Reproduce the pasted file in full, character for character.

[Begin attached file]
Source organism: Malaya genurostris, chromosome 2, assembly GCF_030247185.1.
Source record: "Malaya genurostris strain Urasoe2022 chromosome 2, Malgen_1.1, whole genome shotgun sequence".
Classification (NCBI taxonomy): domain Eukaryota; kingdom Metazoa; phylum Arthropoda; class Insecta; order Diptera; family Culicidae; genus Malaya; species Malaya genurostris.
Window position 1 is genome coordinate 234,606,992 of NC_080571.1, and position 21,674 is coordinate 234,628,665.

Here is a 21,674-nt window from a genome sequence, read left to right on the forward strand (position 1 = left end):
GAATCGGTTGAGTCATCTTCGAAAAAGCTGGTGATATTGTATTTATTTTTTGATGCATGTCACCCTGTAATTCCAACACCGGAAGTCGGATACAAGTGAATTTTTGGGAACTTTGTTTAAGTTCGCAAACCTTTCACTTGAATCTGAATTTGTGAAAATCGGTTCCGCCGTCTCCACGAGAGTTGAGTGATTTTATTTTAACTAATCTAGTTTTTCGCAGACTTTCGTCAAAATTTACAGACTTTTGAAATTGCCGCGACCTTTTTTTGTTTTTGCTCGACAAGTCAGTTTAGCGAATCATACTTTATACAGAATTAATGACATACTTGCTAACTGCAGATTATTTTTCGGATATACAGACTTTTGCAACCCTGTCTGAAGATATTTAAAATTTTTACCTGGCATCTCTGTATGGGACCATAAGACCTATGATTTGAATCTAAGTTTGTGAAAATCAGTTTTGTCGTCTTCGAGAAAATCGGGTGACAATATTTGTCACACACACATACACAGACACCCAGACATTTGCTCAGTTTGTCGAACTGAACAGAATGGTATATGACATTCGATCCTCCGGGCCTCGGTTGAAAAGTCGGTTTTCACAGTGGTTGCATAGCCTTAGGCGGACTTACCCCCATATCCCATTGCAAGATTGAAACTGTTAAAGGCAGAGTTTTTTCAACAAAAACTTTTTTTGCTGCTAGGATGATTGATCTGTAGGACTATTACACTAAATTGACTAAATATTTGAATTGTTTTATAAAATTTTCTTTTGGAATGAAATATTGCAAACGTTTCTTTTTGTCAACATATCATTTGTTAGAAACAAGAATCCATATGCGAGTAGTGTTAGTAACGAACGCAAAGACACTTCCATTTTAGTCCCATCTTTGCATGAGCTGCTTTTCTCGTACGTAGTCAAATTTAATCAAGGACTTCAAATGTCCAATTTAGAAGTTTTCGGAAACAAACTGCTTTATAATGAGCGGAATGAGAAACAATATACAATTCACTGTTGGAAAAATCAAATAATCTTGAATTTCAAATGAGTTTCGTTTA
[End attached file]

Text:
Source organism: Malaya genurostris, chromosome 2, assembly GCF_030247185.1.
Source record: "Malaya genurostris strain Urasoe2022 chromosome 2, Malgen_1.1, whole genome shotgun sequence".
Classification (NCBI taxonomy): domain Eukaryota; kingdom Metazoa; phylum Arthropoda; class Insecta; order Diptera; family Culicidae; genus Malaya; species Malaya genurostris.
Window position 1 is genome coordinate 234,606,992 of NC_080571.1, and position 21,674 is coordinate 234,628,665.

Here is a 21,674-nt window from a genome sequence, read left to right on the forward strand (position 1 = left end):
GAATCGGTTGAGTCATCTTCGAAAAAGCTGGTGATATTGTATTTATTTTTTGATGCATGTCACCCTGTAATTCCAACACCGGAAGTCGGATACAAGTGAATTTTTGGGAACTTTGTTTAAGTTCGCAAACCTTTCACTTGAATCTGAATTTGTGAAAATCGGTTCCGCCGTCTCCACGAGAGTTGAGTGATTTTATTTTAACTAATCTAGTTTTTCGCAGACTTTCGTCAAAATTTACAGACTTTTGAAATTGCCGCGACCTTTTTTTGTTTTTGCTCGACAAGTCAGTTTAGCGAATCATACTTTATACAGAATTAATGACATACTTGCTAACTGCAGATTATTTTTCGGATATACAGACTTTTGCAACCCTGTCTGAAGATATTTAAAATTTTTACCTGGCATCTCTGTATGGGACCATAAGACCTATGATTTGAATCTAAGTTTGTGAAAATCAGTTTTGTCGTCTTCGAGAAAATCGGGTGACAATATTTGTCACACACACATACACAGACACCCAGACATTTGCTCAGTTTGTCGAACTGAACAGAATGGTATATGACATTCGATCCTCCGGGCCTCGGTTGAAAAGTCGGTTTTCACAGTGGTTGCATAGCCTTAGGCGGACTTACCCCCATATCCCATTGCAAGATTGAAACTGTTAAAGGCAGAGTTTTTTCAACAAAAACTTTTTTTGCTGCTAGGATGATTGATCTGTAGGACTATTACACTAAATTGACTAAATATTTGAATTGTTTTATAAAATTTTCTTTTGGAATGAAATATTGCAAACGTTTCTTTTTGTCAACATATCATTTGTTAGAAACAAGAATCCATATGCGAGTAGTGTTAGTAACGAACGCAAAGACACTTCCATTTTAGTCCCATCTTTGCATGAGCTGCTTTTCTCGTACGTAGTCAAATTTAATCAAGGACTTCAAATGTCCAATTTAGAAGTTTTCGGAAACAAACTGCTTTATAATGAGCGGAATGAGAAACAATATACAATTCACTGTTGGAAAAATCAAATAATCTTGAATTTCAAATGAGTTTCGTTTA